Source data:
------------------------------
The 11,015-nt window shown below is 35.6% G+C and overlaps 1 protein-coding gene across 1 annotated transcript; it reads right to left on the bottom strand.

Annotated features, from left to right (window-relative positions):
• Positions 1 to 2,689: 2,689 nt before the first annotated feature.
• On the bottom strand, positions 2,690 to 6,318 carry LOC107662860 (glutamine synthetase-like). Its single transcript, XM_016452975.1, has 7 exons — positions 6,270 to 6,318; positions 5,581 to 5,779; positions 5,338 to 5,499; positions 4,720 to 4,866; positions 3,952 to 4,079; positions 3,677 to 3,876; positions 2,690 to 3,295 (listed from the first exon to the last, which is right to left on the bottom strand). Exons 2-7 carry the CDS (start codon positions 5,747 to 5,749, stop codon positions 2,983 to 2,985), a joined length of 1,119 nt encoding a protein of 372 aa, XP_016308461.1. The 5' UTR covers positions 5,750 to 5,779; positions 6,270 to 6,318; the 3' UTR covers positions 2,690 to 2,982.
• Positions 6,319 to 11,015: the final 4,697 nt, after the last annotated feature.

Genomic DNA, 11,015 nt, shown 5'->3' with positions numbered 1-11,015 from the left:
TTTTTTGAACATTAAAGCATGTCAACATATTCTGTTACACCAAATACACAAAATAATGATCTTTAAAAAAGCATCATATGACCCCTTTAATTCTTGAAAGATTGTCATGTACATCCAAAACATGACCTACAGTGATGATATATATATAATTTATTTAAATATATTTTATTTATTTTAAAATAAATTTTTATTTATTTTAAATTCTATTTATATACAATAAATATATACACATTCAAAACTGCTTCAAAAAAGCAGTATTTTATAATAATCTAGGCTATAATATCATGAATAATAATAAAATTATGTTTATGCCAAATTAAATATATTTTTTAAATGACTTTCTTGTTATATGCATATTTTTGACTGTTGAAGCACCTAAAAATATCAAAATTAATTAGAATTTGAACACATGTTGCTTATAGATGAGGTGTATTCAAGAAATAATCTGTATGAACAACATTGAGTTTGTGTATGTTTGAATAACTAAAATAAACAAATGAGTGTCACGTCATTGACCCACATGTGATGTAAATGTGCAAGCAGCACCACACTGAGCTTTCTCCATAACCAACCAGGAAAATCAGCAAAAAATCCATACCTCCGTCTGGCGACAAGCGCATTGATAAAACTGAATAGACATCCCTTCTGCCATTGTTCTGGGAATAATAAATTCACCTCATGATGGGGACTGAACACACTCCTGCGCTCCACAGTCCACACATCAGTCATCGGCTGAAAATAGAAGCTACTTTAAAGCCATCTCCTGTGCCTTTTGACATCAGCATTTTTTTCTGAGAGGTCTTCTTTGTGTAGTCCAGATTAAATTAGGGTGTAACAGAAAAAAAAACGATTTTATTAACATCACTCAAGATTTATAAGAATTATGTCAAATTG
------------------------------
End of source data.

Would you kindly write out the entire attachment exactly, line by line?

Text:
The 11,015-nt window shown below is 35.6% G+C and overlaps 1 protein-coding gene across 1 annotated transcript; it reads right to left on the bottom strand.

Annotated features, from left to right (window-relative positions):
• Positions 1 to 2,689: 2,689 nt before the first annotated feature.
• On the bottom strand, positions 2,690 to 6,318 carry LOC107662860 (glutamine synthetase-like). Its single transcript, XM_016452975.1, has 7 exons — positions 6,270 to 6,318; positions 5,581 to 5,779; positions 5,338 to 5,499; positions 4,720 to 4,866; positions 3,952 to 4,079; positions 3,677 to 3,876; positions 2,690 to 3,295 (listed from the first exon to the last, which is right to left on the bottom strand). Exons 2-7 carry the CDS (start codon positions 5,747 to 5,749, stop codon positions 2,983 to 2,985), a joined length of 1,119 nt encoding a protein of 372 aa, XP_016308461.1. The 5' UTR covers positions 5,750 to 5,779; positions 6,270 to 6,318; the 3' UTR covers positions 2,690 to 2,982.
• Positions 6,319 to 11,015: the final 4,697 nt, after the last annotated feature.

Genomic DNA, 11,015 nt, shown 5'->3' with positions numbered 1-11,015 from the left:
TTTTTTGAACATTAAAGCATGTCAACATATTCTGTTACACCAAATACACAAAATAATGATCTTTAAAAAAGCATCATATGACCCCTTTAATTCTTGAAAGATTGTCATGTACATCCAAAACATGACCTACAGTGATGATATATATATAATTTATTTAAATATATTTTATTTATTTTAAAATAAATTTTTATTTATTTTAAATTCTATTTATATACAATAAATATATACACATTCAAAACTGCTTCAAAAAAGCAGTATTTTATAATAATCTAGGCTATAATATCATGAATAATAATAAAATTATGTTTATGCCAAATTAAATATATTTTTTAAATGACTTTCTTGTTATATGCATATTTTTGACTGTTGAAGCACCTAAAAATATCAAAATTAATTAGAATTTGAACACATGTTGCTTATAGATGAGGTGTATTCAAGAAATAATCTGTATGAACAACATTGAGTTTGTGTATGTTTGAATAACTAAAATAAACAAATGAGTGTCACGTCATTGACCCACATGTGATGTAAATGTGCAAGCAGCACCACACTGAGCTTTCTCCATAACCAACCAGGAAAATCAGCAAAAAATCCATACCTCCGTCTGGCGACAAGCGCATTGATAAAACTGAATAGACATCCCTTCTGCCATTGTTCTGGGAATAATAAATTCACCTCATGATGGGGACTGAACACACTCCTGCGCTCCACAGTCCACACATCAGTCATCGGCTGAAAATAGAAGCTACTTTAAAGCCATCTCCTGTGCCTTTTGACATCAGCATTTTTTTCTGAGAGGTCTTCTTTGTGTAGTCCAGATTAAATTAGGGTGTAACAGAAAAAAAAACGATTTTATTAACATCACTCAAGATTTATAAGAATTATGTCAAATTG